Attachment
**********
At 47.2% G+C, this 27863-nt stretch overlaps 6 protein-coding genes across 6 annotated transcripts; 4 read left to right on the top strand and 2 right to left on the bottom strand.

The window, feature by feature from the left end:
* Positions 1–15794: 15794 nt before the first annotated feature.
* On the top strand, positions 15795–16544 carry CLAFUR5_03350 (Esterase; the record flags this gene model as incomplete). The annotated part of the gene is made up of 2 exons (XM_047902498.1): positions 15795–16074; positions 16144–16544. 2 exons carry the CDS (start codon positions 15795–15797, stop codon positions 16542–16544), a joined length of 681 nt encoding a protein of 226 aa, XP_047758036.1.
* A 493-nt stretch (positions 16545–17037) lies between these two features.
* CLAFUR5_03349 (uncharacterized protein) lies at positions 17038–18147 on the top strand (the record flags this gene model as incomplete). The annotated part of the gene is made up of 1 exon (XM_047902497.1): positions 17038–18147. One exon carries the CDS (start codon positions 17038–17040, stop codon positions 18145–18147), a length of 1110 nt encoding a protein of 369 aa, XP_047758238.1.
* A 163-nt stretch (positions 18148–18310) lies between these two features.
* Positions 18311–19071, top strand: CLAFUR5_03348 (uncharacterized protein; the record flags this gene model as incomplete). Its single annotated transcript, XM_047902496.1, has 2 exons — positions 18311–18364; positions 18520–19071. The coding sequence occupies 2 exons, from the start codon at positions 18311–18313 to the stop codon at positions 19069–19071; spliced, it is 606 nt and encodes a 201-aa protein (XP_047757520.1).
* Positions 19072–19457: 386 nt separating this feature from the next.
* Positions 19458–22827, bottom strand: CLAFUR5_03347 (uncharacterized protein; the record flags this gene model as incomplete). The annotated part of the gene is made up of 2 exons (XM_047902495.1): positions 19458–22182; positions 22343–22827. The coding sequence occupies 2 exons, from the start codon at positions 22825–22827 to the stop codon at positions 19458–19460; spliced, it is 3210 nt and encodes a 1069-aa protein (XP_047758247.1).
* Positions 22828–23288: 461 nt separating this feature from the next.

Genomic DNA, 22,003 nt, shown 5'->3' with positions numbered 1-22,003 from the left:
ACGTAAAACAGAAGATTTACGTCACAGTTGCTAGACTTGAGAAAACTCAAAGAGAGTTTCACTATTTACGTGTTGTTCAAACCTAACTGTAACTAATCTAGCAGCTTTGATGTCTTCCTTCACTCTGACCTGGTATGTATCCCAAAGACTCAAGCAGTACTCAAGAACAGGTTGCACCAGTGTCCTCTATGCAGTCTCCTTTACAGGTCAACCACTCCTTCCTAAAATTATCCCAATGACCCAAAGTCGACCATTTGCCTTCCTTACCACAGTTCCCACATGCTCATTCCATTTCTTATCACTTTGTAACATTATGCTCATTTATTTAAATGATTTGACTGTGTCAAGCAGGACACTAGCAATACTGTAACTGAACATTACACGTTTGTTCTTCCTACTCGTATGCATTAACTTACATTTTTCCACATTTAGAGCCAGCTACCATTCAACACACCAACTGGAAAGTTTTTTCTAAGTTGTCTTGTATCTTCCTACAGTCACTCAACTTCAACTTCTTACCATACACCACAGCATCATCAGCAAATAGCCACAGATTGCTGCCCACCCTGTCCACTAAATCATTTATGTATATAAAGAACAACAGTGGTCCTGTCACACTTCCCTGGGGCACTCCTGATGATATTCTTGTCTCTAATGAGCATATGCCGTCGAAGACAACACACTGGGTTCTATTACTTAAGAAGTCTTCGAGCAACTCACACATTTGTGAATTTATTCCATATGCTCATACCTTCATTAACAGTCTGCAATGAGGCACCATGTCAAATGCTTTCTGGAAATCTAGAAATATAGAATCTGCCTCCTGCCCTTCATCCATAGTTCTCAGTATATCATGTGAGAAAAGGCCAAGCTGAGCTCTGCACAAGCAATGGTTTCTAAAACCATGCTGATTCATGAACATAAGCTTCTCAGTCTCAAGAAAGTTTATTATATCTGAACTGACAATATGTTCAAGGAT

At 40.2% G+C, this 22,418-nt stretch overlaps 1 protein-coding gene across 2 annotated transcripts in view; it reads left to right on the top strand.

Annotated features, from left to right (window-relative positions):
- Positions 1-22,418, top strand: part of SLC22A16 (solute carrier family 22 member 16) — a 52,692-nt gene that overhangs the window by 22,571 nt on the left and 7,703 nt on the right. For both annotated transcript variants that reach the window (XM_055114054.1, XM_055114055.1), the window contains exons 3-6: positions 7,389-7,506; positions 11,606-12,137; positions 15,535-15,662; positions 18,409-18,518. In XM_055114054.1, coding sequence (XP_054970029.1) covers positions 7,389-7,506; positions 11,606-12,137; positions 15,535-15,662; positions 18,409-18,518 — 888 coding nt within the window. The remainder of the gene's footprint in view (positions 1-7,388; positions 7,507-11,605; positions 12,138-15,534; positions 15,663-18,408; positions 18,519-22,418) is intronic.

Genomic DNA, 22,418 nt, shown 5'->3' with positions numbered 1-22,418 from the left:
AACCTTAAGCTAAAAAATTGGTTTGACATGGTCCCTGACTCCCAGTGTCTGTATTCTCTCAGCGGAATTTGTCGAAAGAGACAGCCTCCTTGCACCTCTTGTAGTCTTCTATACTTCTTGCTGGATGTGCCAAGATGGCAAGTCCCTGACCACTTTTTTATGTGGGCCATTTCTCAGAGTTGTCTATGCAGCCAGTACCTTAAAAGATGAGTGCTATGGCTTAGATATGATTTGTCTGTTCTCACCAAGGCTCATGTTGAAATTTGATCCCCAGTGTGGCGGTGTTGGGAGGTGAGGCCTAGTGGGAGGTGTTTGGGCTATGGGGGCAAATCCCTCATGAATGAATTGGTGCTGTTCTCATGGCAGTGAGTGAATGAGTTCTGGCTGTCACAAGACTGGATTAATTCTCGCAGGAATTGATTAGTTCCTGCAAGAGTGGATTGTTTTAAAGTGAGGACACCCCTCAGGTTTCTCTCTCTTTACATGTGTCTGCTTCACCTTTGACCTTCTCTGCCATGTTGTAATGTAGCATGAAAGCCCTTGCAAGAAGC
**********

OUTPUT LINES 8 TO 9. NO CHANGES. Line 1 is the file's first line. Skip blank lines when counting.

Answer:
* Positions 18311–19071, top strand: CLAFUR5_03348 (uncharacterized protein; the record flags this gene model as incomplete). Its single annotated transcript, XM_047902496.1, has 2 exons — positions 18311–18364; positions 18520–19071. The coding sequence occupies 2 exons, from the start codon at positions 18311–18313 to the stop codon at positions 19069–19071; spliced, it is 606 nt and encodes a 201-aa protein (XP_047757520.1).
* Positions 19072–19457: 386 nt separating this feature from the next.